About the Global Legal Entity Identifier Foundation (GLEIF): Established by the Financial Stability Board in June 2014, the Global Legal Entity Identifier Foundation (GLEIF) is a not-for-profit organization created to support the implementation and use of the Legal Entity Identifier (LEI). GLEIF is headquartered in Basel, Switzerland. GLEIF makes available the full global LEI repository free of cost to users on www.gleif.org. GLEIF is subject to the oversight of the LEI Regulatory Oversight Committee, which is made up of representatives of public authorities from across the globe. For more information, visit the GLEIF website at www.gleif.org.
About the Legal Entity Identifier (LEI): The LEI is a 20-digit, alpha-numeric code based on the ISO 17442 standard developed by the International Organization for Standardization. It connects to key reference information that enables clear and unique identification of legal entities participating in financial transactions and/or in global financial markets. Many regulators around the world have implemented the LEI for financial market transactions and regulatory reporting or are considering doing so. Details are available on GLEIF’s website: https://www.gleif.org/en/lei-focus/rulemaking.
History of the Global LEI System: In 2011, the Group of Twenty (G20) called on the Financial Stability Board (FSB) to provide recommendations for a global Legal Entity Identifier (LEI) and a supporting governance structure. This led to the development of the Global LEI System which,
through the issuance of LEIs, now provides unique identification of legal entities participating in
financial transactions across the globe.
LEI Regulatory Oversight Committee (LEI ROC): The LEI Regulatory Oversight Committee (LEI ROC) is a group of 71 public authorities with full membership and 19 observers from more than
50 countries established in January 2013 to coordinate and oversee a worldwide framework of legal entity identification, the Global LEI System. For more information, visit the LEI ROC website: http://www.leiroc.org/.
LEI issuing organizations – also referenced as Local Operating Units (LOUs): Organizations authorized to issue LEIs to legal entities engaging in financial transactions. For more information, visit the GLEIF website: https://www.gleif.org/en/lei-focus/how-to-get-an-lei. LEI in Trade Finance Throughout the commercial transaction lifecycle, several manual, time consuming activities are required to complete the transaction. This is especially true of international transactions. In articular, verifying the identities of counterparties often involves a great deal of manual processing. For example, the process of acquiring and using letters of credit is particularly time-consuming and typically involves multiple steps, many of which require identity checks and reconciliation.
To mitigate risks and comply with anti-money-laundering (AML) and sanctions regulations, both the importer and importer’s bank and the exporter and exporter’s bank must conduct several counterparty checks. The use of the LEI could automate identity verification and enable the digitization of such processes. These efficiencies would be compounded by reducing the incidence of false positives based on AML, sanctions and other compliance lists. Rather than searching by name, institutions could simply search the relevant databases using each entity’s unique LEI.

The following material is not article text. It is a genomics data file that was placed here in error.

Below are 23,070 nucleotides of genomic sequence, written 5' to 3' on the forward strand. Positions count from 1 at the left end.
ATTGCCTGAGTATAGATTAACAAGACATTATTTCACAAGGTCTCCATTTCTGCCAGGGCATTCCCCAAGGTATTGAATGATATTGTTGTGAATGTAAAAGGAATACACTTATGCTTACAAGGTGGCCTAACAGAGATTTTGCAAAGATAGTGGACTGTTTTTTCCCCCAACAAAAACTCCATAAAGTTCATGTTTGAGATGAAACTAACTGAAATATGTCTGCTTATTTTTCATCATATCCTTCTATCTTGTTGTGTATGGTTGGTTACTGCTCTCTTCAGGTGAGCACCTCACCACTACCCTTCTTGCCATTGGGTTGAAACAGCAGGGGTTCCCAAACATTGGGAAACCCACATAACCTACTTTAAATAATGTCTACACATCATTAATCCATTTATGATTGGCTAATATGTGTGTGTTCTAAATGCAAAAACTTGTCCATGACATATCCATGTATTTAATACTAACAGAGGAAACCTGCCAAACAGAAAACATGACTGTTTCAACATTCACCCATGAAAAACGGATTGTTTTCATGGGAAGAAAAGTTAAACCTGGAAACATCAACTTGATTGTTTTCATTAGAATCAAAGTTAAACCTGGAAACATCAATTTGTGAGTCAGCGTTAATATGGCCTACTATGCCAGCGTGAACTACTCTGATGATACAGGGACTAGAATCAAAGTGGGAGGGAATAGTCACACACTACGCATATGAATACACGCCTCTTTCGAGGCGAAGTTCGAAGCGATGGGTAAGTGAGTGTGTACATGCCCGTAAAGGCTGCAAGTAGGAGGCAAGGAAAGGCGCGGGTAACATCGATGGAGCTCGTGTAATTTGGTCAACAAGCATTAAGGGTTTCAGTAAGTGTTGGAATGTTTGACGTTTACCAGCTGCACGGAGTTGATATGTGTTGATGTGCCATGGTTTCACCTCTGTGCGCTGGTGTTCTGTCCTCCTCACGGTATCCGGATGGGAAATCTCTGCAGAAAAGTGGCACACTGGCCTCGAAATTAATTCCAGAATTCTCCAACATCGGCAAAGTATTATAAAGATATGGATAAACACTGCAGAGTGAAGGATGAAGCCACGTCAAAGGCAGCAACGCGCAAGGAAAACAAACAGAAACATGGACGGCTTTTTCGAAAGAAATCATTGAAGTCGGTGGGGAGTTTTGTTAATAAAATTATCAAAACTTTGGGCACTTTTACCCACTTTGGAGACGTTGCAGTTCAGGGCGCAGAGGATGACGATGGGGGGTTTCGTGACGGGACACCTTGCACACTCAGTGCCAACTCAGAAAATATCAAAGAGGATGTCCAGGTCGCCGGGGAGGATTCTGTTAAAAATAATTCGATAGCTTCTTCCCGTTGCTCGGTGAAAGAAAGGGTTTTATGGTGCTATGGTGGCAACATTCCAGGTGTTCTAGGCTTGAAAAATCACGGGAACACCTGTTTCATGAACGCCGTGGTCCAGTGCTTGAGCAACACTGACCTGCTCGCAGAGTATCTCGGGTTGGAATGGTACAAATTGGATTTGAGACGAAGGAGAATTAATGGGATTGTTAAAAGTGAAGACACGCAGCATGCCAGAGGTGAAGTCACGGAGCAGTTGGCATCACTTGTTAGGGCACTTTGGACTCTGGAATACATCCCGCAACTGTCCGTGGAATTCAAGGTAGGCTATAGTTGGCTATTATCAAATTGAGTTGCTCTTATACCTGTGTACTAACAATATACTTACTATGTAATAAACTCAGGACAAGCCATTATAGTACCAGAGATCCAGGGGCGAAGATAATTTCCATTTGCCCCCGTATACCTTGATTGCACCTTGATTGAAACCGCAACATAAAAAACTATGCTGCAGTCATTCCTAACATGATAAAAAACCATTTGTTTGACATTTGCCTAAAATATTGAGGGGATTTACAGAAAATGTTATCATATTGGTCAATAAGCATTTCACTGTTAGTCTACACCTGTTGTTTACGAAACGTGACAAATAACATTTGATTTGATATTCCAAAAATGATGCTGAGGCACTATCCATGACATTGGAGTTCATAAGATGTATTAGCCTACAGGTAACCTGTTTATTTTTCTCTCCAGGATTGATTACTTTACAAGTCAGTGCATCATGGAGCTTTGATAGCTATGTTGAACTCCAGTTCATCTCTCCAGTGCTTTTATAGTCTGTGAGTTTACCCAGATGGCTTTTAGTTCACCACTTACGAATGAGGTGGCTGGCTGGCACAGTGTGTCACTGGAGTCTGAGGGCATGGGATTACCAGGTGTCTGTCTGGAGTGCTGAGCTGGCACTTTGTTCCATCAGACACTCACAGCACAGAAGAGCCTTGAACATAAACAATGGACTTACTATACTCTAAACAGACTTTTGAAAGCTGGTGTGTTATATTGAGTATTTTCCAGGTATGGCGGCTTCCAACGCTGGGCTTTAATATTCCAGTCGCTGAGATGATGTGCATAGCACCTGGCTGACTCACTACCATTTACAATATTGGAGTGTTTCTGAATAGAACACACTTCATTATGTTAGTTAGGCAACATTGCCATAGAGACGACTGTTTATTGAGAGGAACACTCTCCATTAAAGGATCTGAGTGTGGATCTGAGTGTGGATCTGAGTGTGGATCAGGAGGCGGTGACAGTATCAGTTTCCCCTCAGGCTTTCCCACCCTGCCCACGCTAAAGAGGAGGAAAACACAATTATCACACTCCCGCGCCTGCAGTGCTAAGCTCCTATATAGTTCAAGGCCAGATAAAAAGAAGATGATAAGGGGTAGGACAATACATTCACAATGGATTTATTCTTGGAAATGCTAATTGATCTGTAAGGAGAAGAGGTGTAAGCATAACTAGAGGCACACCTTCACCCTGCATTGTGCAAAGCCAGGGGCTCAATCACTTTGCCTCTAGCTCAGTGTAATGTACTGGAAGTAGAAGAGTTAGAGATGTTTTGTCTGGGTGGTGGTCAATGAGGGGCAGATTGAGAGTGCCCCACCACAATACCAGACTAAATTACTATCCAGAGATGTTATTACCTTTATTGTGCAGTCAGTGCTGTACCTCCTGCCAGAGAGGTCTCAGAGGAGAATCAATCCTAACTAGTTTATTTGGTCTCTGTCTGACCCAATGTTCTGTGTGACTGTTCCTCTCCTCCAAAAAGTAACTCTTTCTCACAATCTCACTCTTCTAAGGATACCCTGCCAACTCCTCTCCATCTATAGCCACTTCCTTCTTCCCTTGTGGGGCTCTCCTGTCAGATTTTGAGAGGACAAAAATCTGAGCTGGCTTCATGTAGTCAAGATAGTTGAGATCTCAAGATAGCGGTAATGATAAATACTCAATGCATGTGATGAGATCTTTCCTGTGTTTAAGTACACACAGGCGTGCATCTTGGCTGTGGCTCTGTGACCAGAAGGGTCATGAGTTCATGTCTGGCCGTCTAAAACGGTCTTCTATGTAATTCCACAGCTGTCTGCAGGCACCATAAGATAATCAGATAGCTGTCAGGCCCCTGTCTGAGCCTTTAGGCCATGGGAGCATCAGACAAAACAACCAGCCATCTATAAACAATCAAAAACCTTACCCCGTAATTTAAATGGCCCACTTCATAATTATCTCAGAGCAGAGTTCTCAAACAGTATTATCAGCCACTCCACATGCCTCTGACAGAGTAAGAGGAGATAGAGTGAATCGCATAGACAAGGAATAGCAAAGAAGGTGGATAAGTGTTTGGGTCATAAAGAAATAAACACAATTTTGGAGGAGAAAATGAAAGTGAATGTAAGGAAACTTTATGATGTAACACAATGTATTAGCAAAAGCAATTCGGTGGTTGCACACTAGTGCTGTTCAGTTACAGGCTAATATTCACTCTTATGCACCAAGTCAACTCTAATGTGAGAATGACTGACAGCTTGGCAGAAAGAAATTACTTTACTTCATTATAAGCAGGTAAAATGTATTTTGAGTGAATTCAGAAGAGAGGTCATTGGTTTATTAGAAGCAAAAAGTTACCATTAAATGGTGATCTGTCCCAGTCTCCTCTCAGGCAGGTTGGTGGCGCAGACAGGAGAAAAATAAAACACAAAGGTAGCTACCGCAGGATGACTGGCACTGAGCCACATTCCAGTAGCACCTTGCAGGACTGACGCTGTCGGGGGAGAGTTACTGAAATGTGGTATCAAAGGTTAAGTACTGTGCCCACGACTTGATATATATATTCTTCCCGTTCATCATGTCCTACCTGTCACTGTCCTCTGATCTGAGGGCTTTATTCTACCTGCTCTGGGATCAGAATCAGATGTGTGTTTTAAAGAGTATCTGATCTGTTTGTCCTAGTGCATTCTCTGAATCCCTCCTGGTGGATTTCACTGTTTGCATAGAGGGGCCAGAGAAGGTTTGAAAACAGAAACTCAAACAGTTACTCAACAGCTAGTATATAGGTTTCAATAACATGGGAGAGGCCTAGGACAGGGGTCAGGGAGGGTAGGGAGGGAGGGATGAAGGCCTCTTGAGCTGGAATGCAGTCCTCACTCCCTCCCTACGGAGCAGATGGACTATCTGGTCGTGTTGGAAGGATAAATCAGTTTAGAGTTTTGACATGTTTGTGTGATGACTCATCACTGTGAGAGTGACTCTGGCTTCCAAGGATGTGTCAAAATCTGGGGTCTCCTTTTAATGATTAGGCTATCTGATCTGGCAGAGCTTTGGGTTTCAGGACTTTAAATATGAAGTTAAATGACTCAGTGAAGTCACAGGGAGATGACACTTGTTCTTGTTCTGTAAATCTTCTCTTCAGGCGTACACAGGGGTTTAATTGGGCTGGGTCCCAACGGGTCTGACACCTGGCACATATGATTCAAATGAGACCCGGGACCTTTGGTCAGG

Essentially, the LEI makes two key activities in a complicated process – verification of the data of legal entities (inclusive its direct parent and ultimate accounting consolidation parents) and tracking an entity’s history – far simpler. According to a Joint McKinsey & Company and GLEIF white paper, on an annual basis, banks could potentially collectively save between U.S.$250 million to U.S.$500 million per annum if LEIs were used to identify legal entities globally and to automate the tracing of their history for the issuance of letters of credit. At its maximum potential, these savings could represent four percent of the current global trade operations cost base.
Why should all businesses have a LEI? Integrating the LEI into entity verification methods for supply chain, trade finance and KYC business processes will allow anyone to easily connect all records associated with an business and identify who owns whom. By becoming the common link, the LEI will provide certainty of identity in any online interaction, making it easier for everyone to articipate in the global digital marketplace. Ensuring a common link is especially important for emerging technologies, like blockchain, to ensure interoperability across applications.
What services does GLEIF deliver relevant for trade finance partners (and their IT providers)?
- Who is Who: Global LEI Index with over 1.3 million legal entities
- Who owns Whom: Information on the direct and ultimate accounting consolidation parents
- All LEI data are free of charge for any user
- Export of LEI data in several technical formats as well as access by API
- Website available in all 14 languages of the G20
- Overview of LEI issuers: businesses may choose their preferred LEI Issuer or egistration Agent and coordinate registration for all related entities via top down registration (e.g. through the corporate secretary)
- LEI statistics
- Monthly data quality report for each LEI Issuer to ensure transparacy
- Registration Authorities List: overview of more than 650 business registers and other relevant authorities cross referenced to the legal entity data
- Entity Legal Forms Code List (ISO 20275): standardized code list referenced in the LEI record allowing for deeper insight and classification of legal entities
Global Legal Entity Identifier Foundation, St. Alban-Vorstadt 5, PO Box, 4002 Basel, Switzerland
Chairman of the Board: Gerard Hartsink, CEO: Stephan Wolf
Commercial-Register-No.: CHE-200.595.965, LEI: 506700GE1G29325QX363